Cargill, a major supplier of halal meat in the UK and overseas, conducted a recovery trial in Spain on 8 January 2014, led by the Halal Food Authority (HFA) and carried out by two academics from the University of Bristol.
However a spokesperson for the UK association said it felt the trial was "unethical" due to the way it was done behind closed doors, demonstrating "a lack of respect for the Muslim consumer".
He added that the trial involved "two halal certification companies, already subject to concern by the Muslim community over their certification not meeting the halal criteria, and one poultry company Cargill that churns out high volumes of poultry through the machine slaughter method".
Cargill Meats Europe responded to the claims, stating that its European poultry business supplied certified halal chicken from its UK facility in Newent, near Gloucester.
A spokesperson said: "An electrical stunning process is used, which stuns the birds to minimise stress but does not kill them.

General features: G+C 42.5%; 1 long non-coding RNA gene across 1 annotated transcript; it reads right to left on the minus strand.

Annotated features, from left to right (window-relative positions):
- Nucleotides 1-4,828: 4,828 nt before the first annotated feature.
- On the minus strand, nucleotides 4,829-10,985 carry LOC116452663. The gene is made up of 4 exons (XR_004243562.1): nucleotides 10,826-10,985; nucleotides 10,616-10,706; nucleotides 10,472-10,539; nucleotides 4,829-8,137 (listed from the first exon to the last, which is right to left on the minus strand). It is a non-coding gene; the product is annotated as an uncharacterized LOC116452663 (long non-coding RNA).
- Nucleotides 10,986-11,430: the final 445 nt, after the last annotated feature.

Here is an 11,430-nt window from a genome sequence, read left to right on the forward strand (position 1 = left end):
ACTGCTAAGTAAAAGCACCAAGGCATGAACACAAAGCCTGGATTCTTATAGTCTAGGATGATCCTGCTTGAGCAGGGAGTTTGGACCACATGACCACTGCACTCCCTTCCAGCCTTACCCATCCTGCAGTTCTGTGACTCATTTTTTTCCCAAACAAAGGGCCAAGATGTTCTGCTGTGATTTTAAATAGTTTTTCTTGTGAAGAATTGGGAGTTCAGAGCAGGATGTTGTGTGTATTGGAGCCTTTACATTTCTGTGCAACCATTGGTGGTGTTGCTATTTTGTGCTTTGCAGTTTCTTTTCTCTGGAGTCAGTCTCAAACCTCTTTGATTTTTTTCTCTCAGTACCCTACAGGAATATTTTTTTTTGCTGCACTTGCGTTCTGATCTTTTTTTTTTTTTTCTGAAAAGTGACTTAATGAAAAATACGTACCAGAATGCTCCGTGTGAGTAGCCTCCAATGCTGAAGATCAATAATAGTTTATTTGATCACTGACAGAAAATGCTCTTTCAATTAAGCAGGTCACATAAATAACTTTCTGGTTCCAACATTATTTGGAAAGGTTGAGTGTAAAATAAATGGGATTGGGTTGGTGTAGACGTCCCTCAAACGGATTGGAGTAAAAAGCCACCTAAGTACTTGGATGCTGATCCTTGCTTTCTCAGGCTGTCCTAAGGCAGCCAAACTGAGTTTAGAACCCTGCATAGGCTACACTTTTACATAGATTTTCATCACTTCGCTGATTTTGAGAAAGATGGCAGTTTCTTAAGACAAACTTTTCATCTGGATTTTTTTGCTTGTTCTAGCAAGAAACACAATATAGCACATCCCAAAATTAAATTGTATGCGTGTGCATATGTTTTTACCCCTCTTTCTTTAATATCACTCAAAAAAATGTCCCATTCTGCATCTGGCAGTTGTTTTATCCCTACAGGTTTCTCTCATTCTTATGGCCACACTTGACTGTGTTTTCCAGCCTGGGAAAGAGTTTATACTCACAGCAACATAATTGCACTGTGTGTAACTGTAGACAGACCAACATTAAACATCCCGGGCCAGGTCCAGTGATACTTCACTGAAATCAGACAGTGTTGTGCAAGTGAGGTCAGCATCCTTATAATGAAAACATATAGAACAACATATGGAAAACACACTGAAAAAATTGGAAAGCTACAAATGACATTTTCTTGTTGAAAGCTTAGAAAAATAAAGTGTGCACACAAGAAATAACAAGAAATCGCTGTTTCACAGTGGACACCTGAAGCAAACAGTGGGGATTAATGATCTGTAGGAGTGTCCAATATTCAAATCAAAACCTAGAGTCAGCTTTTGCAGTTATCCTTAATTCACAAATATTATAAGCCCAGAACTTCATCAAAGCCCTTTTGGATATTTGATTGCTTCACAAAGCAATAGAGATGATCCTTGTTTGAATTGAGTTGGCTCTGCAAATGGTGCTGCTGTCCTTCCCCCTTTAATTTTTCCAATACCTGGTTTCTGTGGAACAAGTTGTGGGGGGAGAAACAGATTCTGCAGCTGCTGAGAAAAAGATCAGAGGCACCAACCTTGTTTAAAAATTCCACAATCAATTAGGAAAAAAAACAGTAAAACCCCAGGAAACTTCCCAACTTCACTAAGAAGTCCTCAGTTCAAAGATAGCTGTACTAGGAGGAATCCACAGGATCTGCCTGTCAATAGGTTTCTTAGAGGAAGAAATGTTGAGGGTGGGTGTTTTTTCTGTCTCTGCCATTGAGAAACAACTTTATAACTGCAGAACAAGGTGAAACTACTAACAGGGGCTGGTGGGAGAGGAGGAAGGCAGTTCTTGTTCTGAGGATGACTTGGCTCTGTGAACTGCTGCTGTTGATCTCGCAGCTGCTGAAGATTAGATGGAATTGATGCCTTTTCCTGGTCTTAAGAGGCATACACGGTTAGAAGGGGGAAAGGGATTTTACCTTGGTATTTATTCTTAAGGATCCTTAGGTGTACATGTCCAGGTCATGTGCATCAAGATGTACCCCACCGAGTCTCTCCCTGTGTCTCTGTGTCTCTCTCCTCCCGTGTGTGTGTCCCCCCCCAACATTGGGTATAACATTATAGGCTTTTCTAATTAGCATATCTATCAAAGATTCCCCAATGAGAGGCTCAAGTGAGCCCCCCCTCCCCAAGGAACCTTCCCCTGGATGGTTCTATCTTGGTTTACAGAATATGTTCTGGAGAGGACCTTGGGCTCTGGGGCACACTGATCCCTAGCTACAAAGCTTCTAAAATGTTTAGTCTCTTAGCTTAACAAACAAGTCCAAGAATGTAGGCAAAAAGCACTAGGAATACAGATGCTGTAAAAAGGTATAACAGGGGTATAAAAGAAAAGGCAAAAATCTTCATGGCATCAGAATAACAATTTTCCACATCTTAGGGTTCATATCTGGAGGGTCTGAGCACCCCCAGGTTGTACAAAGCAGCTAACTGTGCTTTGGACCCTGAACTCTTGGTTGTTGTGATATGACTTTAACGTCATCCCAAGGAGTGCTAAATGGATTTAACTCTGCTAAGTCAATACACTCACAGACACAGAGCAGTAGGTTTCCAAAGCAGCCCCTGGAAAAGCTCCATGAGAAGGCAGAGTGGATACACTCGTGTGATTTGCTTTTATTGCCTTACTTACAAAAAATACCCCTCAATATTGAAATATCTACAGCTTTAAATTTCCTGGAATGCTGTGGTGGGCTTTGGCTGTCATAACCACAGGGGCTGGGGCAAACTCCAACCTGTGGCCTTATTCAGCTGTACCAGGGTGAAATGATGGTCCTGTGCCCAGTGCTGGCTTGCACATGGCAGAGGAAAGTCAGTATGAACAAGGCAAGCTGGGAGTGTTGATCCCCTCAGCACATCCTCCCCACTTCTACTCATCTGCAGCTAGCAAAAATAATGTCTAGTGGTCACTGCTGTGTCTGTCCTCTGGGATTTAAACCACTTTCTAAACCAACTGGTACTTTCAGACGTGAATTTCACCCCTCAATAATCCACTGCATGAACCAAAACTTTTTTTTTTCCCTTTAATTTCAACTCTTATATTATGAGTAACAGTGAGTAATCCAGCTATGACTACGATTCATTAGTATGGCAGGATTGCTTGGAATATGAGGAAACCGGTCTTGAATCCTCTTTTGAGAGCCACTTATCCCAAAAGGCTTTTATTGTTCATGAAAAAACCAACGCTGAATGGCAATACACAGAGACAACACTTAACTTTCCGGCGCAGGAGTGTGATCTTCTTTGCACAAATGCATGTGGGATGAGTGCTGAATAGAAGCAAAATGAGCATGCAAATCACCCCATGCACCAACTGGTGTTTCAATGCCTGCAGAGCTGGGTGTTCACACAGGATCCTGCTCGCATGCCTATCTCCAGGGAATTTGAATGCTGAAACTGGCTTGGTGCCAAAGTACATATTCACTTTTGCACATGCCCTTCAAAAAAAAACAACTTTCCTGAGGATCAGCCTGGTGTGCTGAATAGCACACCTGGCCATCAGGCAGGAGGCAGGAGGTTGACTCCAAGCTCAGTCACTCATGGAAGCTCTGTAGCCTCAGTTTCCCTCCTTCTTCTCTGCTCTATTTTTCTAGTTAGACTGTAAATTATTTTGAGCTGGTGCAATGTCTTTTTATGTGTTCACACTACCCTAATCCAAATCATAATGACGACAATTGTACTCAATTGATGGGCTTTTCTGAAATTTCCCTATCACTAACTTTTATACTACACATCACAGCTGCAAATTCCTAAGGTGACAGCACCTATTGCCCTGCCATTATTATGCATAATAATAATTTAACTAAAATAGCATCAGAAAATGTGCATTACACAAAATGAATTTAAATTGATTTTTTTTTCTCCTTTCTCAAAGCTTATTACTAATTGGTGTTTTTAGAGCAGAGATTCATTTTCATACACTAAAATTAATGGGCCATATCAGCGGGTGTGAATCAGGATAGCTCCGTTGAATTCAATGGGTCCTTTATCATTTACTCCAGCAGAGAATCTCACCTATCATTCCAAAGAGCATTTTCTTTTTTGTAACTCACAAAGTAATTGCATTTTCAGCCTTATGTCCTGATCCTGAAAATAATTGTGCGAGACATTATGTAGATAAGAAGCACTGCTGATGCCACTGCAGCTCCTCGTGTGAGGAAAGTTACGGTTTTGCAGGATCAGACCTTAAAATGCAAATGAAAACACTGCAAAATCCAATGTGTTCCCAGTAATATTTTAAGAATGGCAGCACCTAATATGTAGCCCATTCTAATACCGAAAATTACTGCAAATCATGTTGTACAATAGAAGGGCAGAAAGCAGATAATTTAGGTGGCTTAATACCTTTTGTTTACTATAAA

"The birds are then manually killed with a single knife cut by a trained Muslim slaughterman, who speak prayers constantly during the process. Our Newent slaughter process is independently endorsed and approved by the Institute of Islamic Jurisprudence, which inspects our halal process and certifies our products.
"Bristol University undertook an independent study to determine the effect of electrical current and frequency combinations permitted by European regulations during poultry slaughter for the halal market, which Cargill supported as the findings would be pertinent to our business."
To view the results of the study, click here: https://peerj.com/preprints/255/
A motion stating that machine-killed poultry is haram (forbidden) and unacceptable to UK Muslims was signed last month, by the Halal Authority Board.